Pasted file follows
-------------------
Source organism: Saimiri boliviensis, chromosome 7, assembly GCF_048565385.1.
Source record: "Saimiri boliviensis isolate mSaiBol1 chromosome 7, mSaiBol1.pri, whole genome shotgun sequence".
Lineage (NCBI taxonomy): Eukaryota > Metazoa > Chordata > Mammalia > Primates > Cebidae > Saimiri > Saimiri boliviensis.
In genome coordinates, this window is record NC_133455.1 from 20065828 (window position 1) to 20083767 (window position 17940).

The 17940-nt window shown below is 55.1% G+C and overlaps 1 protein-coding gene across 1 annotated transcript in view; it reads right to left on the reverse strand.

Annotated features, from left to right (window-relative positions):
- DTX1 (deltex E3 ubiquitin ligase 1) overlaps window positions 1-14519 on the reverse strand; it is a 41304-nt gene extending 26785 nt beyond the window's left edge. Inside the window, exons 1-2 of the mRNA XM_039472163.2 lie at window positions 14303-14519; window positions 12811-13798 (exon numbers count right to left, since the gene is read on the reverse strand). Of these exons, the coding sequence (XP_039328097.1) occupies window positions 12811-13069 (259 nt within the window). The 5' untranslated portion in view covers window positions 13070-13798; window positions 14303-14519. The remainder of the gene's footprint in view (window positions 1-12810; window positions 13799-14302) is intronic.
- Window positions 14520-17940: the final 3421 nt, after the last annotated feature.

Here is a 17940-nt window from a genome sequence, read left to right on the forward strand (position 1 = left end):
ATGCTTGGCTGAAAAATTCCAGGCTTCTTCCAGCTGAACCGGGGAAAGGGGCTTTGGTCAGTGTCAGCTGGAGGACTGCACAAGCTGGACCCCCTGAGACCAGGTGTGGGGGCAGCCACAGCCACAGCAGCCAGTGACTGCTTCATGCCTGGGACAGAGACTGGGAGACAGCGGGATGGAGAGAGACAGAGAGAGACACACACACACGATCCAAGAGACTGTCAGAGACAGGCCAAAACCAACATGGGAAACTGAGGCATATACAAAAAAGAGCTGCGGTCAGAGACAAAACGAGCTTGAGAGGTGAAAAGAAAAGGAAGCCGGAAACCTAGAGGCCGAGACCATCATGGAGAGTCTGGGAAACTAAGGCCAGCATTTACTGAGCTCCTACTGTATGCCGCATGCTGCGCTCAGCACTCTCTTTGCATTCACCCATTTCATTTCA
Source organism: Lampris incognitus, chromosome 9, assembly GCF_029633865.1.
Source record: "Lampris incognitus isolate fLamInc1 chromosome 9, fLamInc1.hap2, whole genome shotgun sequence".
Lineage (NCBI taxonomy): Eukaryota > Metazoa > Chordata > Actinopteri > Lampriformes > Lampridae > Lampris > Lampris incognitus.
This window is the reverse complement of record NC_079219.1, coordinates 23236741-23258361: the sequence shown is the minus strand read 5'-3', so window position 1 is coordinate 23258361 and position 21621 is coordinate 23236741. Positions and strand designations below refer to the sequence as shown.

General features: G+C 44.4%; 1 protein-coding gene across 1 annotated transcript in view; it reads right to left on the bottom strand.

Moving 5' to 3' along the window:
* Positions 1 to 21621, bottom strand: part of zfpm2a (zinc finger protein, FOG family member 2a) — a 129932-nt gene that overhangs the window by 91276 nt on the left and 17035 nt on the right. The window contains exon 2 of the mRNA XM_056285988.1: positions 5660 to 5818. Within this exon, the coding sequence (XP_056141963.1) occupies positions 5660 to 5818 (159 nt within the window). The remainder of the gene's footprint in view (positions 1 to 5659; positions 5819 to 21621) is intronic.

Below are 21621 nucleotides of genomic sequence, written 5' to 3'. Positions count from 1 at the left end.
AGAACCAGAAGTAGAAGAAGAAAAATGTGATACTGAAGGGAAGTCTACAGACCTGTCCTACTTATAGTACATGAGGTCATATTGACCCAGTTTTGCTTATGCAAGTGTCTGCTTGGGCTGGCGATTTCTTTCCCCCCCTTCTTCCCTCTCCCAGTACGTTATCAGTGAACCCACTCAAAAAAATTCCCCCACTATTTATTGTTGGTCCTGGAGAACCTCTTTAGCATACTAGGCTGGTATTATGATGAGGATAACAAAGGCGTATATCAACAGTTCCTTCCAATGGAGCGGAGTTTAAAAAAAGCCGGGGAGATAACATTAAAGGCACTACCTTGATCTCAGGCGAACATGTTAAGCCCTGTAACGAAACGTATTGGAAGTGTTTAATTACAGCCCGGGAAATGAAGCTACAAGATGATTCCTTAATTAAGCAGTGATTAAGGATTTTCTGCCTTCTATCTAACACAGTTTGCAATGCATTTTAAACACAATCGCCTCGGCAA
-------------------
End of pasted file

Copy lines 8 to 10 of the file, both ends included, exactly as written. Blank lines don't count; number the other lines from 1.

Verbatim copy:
- Window positions 14520-17940: the final 3421 nt, after the last annotated feature.

Here is a 17940-nt window from a genome sequence, read left to right on the forward strand (position 1 = left end):
ATGCTTGGCTGAAAAATTCCAGGCTTCTTCCAGCTGAACCGGGGAAAGGGGCTTTGGTCAGTGTCAGCTGGAGGACTGCACAAGCTGGACCCCCTGAGACCAGGTGTGGGGGCAGCCACAGCCACAGCAGCCAGTGACTGCTTCATGCCTGGGACAGAGACTGGGAGACAGCGGGATGGAGAGAGACAGAGAGAGACACACACACACGATCCAAGAGACTGTCAGAGACAGGCCAAAACCAACATGGGAAACTGAGGCATATACAAAAAAGAGCTGCGGTCAGAGACAAAACGAGCTTGAGAGGTGAAAAGAAAAGGAAGCCGGAAACCTAGAGGCCGAGACCATCATGGAGAGTCTGGGAAACTAAGGCCAGCATTTACTGAGCTCCTACTGTATGCCGCATGCTGCGCTCAGCACTCTCTTTGCATTCACCCATTTCATTTCA